"All men can see the tactics whereby I conquer, but what none can see is the strategy out of which victory is evolved." -- Sun Tzu, The Art of War
Polar alignments are mostly exclusive for Dungeons & Dragons and its descendants, although many other games have mechanics that limit a character's activities to a code or beliefs. In Dungeons & Dragons evil and good are tangible things; you can talk to an angel or a demon with the right campaign. Most other games do not have this ideological strata.
I usually ignore alignments, honestly. If the player plays in-character, I can wing most of the other mechanics. I never enjoyed putting the players of paladins in moral tight spots more than once or twice in a whole campaign. Now, that does not mean that there are no consequences for behavior that go against a person's character. If a paladin clearly acts against the dictates of her faith, loss of benefits as the character's patron recoils from the aberration. There are also laws and realistic reactions from the world around them that may be brought in for certain behaviors.
One thing about alignment, and you may consider this as a bit of a gaming convention, is that alignment never excuses behavior in or out of character that damages the gaming experiences for others. You used the example of a chaotic character who "Logically" Decides to murder his companions when given a chance. When confronted with that situation, I have always taken the position to give the player a chance to get their character to work better with the group, or the player is asked to leave the group. Selfish play like that ruins the game for everyone.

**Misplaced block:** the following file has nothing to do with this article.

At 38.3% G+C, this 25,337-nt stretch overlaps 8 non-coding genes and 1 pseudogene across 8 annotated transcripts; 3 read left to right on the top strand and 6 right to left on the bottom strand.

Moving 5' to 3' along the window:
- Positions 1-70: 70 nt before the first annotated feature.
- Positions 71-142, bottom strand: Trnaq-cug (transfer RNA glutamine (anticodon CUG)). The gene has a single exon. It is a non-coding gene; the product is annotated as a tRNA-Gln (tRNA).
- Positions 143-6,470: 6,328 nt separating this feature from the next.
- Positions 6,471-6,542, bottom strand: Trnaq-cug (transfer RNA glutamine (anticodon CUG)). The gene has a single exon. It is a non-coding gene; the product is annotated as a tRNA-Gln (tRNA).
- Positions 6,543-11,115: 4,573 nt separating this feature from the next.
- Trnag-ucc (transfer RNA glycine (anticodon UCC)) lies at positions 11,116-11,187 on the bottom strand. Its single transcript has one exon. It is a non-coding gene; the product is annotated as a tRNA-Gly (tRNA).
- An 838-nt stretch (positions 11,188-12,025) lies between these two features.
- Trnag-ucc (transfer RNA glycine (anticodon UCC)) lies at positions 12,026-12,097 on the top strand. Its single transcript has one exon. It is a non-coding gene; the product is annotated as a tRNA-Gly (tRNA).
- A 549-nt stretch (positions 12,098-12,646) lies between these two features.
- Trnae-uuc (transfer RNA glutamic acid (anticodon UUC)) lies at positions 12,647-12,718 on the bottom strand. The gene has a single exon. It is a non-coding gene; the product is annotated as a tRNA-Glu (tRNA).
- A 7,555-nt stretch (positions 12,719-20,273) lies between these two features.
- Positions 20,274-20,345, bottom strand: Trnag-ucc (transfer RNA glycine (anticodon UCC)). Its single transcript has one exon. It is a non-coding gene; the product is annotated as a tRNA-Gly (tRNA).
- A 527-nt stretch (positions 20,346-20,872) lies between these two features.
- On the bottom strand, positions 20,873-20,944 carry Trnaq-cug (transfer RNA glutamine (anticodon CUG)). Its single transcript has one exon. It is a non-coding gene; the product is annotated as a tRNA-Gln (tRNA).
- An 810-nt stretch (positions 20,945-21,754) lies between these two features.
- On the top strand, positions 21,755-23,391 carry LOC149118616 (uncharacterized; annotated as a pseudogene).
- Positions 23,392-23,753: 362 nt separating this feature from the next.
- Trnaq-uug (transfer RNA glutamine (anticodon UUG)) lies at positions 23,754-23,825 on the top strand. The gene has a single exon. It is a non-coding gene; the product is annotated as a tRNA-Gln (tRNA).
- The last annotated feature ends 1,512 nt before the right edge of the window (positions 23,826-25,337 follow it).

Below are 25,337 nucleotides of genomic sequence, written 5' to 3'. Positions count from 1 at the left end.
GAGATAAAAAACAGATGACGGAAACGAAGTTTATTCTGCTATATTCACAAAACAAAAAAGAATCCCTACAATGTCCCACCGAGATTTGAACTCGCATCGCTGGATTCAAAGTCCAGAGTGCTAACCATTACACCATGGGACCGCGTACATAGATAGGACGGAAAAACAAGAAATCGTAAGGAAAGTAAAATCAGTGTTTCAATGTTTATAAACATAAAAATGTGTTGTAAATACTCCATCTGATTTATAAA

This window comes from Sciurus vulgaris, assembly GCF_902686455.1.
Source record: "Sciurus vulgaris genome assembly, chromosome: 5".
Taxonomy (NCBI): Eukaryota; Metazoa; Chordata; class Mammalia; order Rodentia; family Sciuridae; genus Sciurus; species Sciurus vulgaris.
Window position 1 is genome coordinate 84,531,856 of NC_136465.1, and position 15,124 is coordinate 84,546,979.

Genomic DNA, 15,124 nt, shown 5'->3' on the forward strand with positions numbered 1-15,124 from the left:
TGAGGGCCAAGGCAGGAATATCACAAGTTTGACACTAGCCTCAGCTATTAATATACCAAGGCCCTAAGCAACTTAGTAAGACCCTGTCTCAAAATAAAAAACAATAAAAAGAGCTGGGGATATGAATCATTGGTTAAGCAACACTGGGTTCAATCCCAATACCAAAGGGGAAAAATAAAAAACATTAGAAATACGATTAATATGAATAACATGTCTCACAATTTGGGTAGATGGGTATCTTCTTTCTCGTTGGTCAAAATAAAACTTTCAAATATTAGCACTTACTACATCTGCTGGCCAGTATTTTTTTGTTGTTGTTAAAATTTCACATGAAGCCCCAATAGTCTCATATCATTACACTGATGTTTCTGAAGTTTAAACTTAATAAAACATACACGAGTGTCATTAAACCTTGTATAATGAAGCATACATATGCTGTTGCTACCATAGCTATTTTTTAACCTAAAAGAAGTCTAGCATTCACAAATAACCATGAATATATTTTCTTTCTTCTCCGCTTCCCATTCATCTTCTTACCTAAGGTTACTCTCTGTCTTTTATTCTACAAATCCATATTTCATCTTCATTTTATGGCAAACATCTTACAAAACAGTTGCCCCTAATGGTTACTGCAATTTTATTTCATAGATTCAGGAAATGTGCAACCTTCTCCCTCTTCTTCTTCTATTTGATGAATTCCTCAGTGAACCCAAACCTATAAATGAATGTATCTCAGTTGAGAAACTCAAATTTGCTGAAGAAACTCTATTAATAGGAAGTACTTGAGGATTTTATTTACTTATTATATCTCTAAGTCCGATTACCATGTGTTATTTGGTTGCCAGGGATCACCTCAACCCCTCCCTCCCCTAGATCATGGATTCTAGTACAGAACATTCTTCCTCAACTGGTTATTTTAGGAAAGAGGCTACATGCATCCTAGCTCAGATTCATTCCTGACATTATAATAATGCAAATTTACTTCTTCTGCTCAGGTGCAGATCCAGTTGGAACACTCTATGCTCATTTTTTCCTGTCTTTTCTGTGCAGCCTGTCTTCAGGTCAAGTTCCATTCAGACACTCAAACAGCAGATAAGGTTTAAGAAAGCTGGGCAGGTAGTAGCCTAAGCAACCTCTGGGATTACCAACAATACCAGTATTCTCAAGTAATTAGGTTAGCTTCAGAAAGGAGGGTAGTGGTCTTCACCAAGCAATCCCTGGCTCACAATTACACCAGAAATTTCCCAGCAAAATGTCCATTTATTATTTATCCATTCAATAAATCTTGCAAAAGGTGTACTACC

Alignment is a little like having a script to follow in a play, as opposed to coming up with your role and lines on the fly. It's fine, but I'd rather reward a player for good role-play than use their alignment as an excuse to punish them.
Generally, I think most players do not follow alignment. When it comes to saving their character alignment goes out the window. Could be that is how it is for most of us in real life situations too. If there were a game where your character had to protect family / children then I think alignment would not even matter. Still I like seeing the chosen alignment of characters, it tells me more about the player than the character ;).
I play in some Role-playing Games here that don't have any alignment. I think its best that way because you're able to play the style you want without having to consider "Am I playing my character's alignment?"
I try to play the alignment of my character when I can mostly when its quiet time (No combat). Its a good opportunity to give trouble or show strong attitudes so other characters can know [your] character is not just a push over. ;)
Most role-players tend to have a hard time taking their own morals and ethics out of the game and role-playing the character for whatever alignment he is, for instance, chaotic evil. I generally will choose an alignment I know I can handle rather than trying to be too fa away from my own comfort zone.